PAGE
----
Over the following weeks Mags withdrew further into herself, rarely leaving her bedroom and never leaving the house. Visits from Betty and other friends did little to help. She had no interest in conversation or company. Josh was at his wit’s end. He was spending sleepless nights in the guest room. He had no idea how to help his wife.
Linda Chambers, a friend of Betty’s, who was a therapist practising in grief counselling, offered to visit Maggie. After a little persuasion from Betty, Mags agreed to talk with the counsellor in private.
Linda arrived at the McDonald home on Friday afternoon. She was a young woman, tall, with a striking head of beautiful, jet black hair. After brief introductions, she went up to meet Maggie in her bedroom. After an hour-long session, Linda came back down to the lounge and spoke with Betty and Josh.
“I’m afraid this is way beyond my area of expertise. Mags is deeply traumatised and is seeking protection through her isolation. Her mind can’t handle what happened to her, so this is her way of blocking the experience from her memory. She will need expert trauma counselling, probably in a residential environment. I can make an appointment for her to meet a colleague, Dr. Mark Rivers, next week. I’ll prescribe a mild sedative for her, otherwise I doubt that you’ll be able to get her to visit him.”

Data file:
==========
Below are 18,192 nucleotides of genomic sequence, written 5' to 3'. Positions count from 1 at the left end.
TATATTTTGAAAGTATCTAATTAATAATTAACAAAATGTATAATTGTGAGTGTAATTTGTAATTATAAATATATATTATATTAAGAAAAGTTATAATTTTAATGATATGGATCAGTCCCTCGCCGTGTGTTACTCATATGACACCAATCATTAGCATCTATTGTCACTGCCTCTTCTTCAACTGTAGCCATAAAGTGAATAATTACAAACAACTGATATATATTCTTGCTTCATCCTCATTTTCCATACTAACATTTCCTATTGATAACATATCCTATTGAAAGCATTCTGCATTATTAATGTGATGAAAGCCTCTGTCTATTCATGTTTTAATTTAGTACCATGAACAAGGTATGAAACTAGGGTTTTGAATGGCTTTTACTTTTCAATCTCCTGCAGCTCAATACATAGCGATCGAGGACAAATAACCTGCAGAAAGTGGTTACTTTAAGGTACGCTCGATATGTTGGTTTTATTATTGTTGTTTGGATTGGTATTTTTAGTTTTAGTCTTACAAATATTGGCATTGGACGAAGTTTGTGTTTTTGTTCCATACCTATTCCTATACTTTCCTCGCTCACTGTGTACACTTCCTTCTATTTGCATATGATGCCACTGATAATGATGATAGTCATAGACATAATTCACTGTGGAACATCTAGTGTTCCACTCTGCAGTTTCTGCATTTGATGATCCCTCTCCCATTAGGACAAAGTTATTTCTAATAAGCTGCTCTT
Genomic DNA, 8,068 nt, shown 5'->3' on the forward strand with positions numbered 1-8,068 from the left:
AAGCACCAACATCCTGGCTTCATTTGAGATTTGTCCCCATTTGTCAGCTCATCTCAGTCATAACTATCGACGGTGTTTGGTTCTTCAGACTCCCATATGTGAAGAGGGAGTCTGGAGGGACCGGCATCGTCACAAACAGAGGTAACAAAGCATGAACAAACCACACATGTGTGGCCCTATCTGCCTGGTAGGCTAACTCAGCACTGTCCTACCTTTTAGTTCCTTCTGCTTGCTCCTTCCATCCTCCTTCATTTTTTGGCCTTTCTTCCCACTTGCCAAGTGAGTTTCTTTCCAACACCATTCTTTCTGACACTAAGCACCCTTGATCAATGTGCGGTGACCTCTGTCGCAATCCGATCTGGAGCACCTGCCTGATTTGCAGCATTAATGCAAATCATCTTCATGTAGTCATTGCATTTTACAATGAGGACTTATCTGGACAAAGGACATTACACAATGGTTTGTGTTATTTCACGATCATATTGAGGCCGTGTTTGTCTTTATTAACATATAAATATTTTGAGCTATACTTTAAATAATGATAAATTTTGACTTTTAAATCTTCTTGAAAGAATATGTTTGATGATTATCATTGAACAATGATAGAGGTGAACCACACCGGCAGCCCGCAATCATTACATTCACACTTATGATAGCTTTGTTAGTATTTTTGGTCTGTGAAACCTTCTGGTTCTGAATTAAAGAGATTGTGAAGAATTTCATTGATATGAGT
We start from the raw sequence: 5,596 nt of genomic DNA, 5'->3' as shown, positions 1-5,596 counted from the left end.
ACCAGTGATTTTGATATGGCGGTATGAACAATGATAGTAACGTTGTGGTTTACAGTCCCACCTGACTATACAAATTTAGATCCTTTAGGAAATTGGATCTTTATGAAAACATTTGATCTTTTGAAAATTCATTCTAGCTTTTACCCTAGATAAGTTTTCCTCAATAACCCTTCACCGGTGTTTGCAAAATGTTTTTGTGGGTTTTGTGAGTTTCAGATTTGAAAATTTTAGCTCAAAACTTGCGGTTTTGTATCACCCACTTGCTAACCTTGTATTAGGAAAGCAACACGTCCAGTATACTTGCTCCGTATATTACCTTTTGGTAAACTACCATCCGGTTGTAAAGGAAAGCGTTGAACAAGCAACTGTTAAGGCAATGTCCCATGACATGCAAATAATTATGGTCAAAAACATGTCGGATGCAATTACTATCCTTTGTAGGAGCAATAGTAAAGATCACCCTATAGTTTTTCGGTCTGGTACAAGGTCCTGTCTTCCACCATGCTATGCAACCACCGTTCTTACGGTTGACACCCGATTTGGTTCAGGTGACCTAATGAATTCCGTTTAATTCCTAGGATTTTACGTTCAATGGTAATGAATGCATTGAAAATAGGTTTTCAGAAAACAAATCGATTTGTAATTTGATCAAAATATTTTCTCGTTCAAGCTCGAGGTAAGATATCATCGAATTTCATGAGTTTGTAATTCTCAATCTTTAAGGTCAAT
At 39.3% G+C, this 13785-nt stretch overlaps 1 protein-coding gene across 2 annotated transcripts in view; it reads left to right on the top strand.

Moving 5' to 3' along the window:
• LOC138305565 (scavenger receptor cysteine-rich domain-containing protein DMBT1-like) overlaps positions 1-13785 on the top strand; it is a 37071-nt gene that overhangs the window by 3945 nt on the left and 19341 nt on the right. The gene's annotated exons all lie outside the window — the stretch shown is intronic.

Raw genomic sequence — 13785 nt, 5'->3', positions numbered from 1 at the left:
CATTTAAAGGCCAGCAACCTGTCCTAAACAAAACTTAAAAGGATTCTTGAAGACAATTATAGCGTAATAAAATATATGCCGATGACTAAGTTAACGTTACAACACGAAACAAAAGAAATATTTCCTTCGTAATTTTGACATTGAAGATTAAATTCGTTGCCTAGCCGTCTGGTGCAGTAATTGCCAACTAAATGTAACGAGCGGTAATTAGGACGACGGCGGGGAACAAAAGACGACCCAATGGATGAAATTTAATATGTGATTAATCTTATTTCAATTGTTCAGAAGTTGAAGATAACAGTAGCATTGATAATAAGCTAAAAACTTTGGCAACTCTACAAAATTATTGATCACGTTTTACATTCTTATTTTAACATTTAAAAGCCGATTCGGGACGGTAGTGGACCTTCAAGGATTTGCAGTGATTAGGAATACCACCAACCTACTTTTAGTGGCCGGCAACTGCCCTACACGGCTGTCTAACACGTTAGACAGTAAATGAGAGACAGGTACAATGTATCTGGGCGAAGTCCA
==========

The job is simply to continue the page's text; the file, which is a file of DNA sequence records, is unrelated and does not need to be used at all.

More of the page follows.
Mags’ appointment was made for Tuesday morning. Josh gave her the sedative pills with her breakfast. He and Betty had to support her out to the car for the drive to Dr. Rivers’ office. By the time they were seated in the doctor’s reception room, she was more alert and becoming anxious to return home. Betty gently but firmly persuaded her to wait, and a few minutes later the receptionist escorted them to the doctor’s office.
The consulting room was lavishly furnished with an old oak desk and matching table, burgundy leather sofa, and chairs. Wood-panelled walls held exquisite oil paintings depicting seascapes and sailing ships. The doctor’s golf clubs stood in a corner and a strip of artificial grass led to a putting cup. A glass cabinet in one corner held a collection of trophies and photographs displaying the doctor’s prowess in golf and deep-sea fishing.
Doctor Rivers, a tall man in his early forties, with dark hair going grey, and intense blue eyes, stood up from behind his desk to greet them.
“Hello, Doctor. I’m Josh McDonald. This is my wife Mags and her friend Betty,” said Josh, extending his hand.
“Please call me Mark,” said Dr. Rivers. “There’s no need for formality here.”
As the doctor approached them, Mags cowered back into the corner of the room. She trembled with fear as she pointed at the doctor.
“That’s him, that’s him. Help me, please help me. That’s him. That’s the man that raped me.”
That was when Josh’s real nightmare began.